2 × 2 = 4
It can be formed by multiplying two whole numbers, 2 and 2, so it is the first number that meets the definition of a composite number, with 6 (2 × 3) being the next one.
Composite numbers are the counterpart of prime numbers. All positive integers greater than 1 are either composite or prime numbers. Both 1 and 0 are neither composite nor prime numbers. Below is an example of one way to represent composite numbers using arrays.
16 is a composite number. Its factors are 1, 2, 4, 8, and 16. We can form 16 in a number of ways, as shown using the arrays of squares in the figure below.
The above arrays are equivalent to:
16 = 1 × 16
16 = 2 × 8
16 = 4 × 4
Fundamental theorem of arithmetic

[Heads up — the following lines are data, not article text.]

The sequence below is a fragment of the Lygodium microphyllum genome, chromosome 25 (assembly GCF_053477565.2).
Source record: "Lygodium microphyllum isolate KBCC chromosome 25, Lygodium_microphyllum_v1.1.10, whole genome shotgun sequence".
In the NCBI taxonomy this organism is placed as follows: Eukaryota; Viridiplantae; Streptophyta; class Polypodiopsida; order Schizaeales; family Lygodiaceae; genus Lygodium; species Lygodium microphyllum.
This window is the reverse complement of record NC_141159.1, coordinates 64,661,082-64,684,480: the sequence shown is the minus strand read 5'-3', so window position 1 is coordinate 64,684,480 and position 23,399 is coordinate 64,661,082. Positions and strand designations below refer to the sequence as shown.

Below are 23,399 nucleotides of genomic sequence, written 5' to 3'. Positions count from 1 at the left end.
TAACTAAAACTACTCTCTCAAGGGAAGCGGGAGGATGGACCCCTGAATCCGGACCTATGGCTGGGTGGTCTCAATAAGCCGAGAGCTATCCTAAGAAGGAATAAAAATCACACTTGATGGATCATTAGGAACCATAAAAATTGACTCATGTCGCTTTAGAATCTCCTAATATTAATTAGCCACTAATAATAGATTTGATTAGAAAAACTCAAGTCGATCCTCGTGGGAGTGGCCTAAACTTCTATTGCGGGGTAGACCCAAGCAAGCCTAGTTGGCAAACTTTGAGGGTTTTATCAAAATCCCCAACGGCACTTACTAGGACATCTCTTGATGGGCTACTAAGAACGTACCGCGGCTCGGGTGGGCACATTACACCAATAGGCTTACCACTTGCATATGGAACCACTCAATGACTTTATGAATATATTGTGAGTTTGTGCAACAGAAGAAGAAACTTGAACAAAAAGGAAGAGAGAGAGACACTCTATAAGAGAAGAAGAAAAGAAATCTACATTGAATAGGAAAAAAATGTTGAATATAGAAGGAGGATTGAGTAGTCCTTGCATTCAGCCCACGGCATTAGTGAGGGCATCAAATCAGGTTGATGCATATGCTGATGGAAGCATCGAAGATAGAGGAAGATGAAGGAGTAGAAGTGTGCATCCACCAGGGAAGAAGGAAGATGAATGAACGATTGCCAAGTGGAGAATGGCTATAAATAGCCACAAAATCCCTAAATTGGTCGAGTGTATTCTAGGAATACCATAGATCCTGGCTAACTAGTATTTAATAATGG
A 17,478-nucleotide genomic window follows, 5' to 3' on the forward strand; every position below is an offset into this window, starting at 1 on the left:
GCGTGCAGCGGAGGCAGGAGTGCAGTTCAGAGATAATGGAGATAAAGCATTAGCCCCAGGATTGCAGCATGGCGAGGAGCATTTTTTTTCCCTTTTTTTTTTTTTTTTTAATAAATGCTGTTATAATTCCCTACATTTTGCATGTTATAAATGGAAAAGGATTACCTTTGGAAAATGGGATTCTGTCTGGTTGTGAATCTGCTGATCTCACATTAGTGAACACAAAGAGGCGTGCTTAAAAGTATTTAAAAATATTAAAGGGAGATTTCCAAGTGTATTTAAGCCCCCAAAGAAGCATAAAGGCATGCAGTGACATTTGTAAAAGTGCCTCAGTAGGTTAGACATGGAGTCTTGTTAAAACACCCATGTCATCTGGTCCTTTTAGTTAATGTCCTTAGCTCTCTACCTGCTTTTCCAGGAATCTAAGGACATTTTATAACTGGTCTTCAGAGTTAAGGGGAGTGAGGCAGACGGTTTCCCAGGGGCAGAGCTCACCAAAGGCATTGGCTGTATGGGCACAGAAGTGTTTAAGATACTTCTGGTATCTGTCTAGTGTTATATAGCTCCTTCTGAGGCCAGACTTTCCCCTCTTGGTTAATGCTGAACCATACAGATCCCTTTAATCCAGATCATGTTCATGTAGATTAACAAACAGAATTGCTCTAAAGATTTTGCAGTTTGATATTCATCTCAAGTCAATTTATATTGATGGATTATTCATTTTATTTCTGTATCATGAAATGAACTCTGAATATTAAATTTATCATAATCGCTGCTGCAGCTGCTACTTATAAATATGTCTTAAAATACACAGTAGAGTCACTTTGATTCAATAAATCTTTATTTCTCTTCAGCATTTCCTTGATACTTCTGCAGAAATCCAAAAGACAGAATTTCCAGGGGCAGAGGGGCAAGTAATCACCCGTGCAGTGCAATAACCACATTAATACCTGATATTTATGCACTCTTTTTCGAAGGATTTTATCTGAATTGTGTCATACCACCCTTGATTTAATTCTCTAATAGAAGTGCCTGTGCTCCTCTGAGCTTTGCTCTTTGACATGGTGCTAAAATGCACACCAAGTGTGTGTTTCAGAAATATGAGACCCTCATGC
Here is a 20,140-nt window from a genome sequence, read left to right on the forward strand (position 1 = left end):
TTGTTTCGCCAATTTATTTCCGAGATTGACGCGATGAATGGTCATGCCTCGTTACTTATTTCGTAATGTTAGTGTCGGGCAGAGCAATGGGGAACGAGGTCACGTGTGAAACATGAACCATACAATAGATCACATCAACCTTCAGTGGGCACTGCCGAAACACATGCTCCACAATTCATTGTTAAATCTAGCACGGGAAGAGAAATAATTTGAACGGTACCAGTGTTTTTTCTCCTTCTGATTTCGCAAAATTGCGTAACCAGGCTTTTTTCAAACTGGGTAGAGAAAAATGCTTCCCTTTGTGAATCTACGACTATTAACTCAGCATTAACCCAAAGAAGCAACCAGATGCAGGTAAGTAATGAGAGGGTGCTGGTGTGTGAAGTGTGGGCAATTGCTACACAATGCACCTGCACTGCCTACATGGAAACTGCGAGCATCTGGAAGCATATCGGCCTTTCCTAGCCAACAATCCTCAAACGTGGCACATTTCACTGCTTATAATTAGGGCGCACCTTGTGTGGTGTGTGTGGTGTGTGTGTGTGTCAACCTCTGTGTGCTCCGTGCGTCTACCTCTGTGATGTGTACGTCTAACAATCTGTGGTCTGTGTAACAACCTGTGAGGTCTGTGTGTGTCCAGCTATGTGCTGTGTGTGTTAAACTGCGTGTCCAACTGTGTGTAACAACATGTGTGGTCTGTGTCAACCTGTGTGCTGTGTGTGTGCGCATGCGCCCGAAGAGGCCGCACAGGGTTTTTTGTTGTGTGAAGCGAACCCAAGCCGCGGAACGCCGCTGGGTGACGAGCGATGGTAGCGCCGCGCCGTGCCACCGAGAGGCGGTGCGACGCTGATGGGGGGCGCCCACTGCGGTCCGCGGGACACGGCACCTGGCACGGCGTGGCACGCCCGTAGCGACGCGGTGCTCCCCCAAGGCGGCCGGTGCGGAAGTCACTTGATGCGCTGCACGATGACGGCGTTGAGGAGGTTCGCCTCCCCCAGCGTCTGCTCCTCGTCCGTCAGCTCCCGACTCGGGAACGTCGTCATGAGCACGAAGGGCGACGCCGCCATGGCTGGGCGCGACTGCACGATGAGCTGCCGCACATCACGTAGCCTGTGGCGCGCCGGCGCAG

The fundamental theorem of arithmetic states that any integer greater than 1 is either prime, or can be represented using a unique product of prime numbers. As an example, 36 is a composite number that can be formed by multiplying 12 and 3 (as well as other factors). 12 can be further broken down into 4 × 3, and 4 can again be broken down into 2 × 2. Therefore, 36 can be represented as a product of the following prime numbers:
36 = 3 × 3 × 2 × 2
No matter how we arrange this set of prime numbers, or whatever order we multiply them in, two 3s and two 2s can only form 36. According to the fundamental theorem of arithmetic, this holds true for any non-prime number greater than 1. This is one of the reasons that prime numbers are extensively studied. They can be thought of as the building blocks of all numbers, since all positive integers greater than 1 are either prime, or composite numbers that can be formed by multiplying prime numbers.